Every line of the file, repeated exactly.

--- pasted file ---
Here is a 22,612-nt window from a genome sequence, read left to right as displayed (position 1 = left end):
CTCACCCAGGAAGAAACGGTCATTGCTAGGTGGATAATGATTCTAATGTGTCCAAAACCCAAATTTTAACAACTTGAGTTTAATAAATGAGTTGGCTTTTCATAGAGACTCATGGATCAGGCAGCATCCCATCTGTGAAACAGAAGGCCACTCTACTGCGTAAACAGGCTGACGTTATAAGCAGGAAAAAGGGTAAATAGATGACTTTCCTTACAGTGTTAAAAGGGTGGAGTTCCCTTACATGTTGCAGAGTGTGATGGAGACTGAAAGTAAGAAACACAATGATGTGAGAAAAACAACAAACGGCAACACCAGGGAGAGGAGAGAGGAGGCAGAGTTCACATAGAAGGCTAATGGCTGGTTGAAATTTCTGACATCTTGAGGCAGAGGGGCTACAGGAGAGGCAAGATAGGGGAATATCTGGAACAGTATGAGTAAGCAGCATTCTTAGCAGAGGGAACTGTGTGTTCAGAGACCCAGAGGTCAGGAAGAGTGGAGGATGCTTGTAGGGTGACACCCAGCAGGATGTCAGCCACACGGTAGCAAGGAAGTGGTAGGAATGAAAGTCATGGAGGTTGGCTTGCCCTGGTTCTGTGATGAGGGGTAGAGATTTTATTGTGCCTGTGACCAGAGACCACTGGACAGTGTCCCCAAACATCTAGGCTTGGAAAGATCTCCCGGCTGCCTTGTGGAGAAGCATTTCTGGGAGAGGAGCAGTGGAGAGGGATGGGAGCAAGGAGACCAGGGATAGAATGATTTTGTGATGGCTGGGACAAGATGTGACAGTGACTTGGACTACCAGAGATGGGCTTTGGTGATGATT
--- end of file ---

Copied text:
Here is a 22,612-nt window from a genome sequence, read left to right as displayed (position 1 = left end):
CTCACCCAGGAAGAAACGGTCATTGCTAGGTGGATAATGATTCTAATGTGTCCAAAACCCAAATTTTAACAACTTGAGTTTAATAAATGAGTTGGCTTTTCATAGAGACTCATGGATCAGGCAGCATCCCATCTGTGAAACAGAAGGCCACTCTACTGCGTAAACAGGCTGACGTTATAAGCAGGAAAAAGGGTAAATAGATGACTTTCCTTACAGTGTTAAAAGGGTGGAGTTCCCTTACATGTTGCAGAGTGTGATGGAGACTGAAAGTAAGAAACACAATGATGTGAGAAAAACAACAAACGGCAACACCAGGGAGAGGAGAGAGGAGGCAGAGTTCACATAGAAGGCTAATGGCTGGTTGAAATTTCTGACATCTTGAGGCAGAGGGGCTACAGGAGAGGCAAGATAGGGGAATATCTGGAACAGTATGAGTAAGCAGCATTCTTAGCAGAGGGAACTGTGTGTTCAGAGACCCAGAGGTCAGGAAGAGTGGAGGATGCTTGTAGGGTGACACCCAGCAGGATGTCAGCCACACGGTAGCAAGGAAGTGGTAGGAATGAAAGTCATGGAGGTTGGCTTGCCCTGGTTCTGTGATGAGGGGTAGAGATTTTATTGTGCCTGTGACCAGAGACCACTGGACAGTGTCCCCAAACATCTAGGCTTGGAAAGATCTCCCGGCTGCCTTGTGGAGAAGCATTTCTGGGAGAGGAGCAGTGGAGAGGGATGGGAGCAAGGAGACCAGGGATAGAATGATTTTGTGATGGCTGGGACAAGATGTGACAGTGACTTGGACTACCAGAGATGGGCTTTGGTGATGATT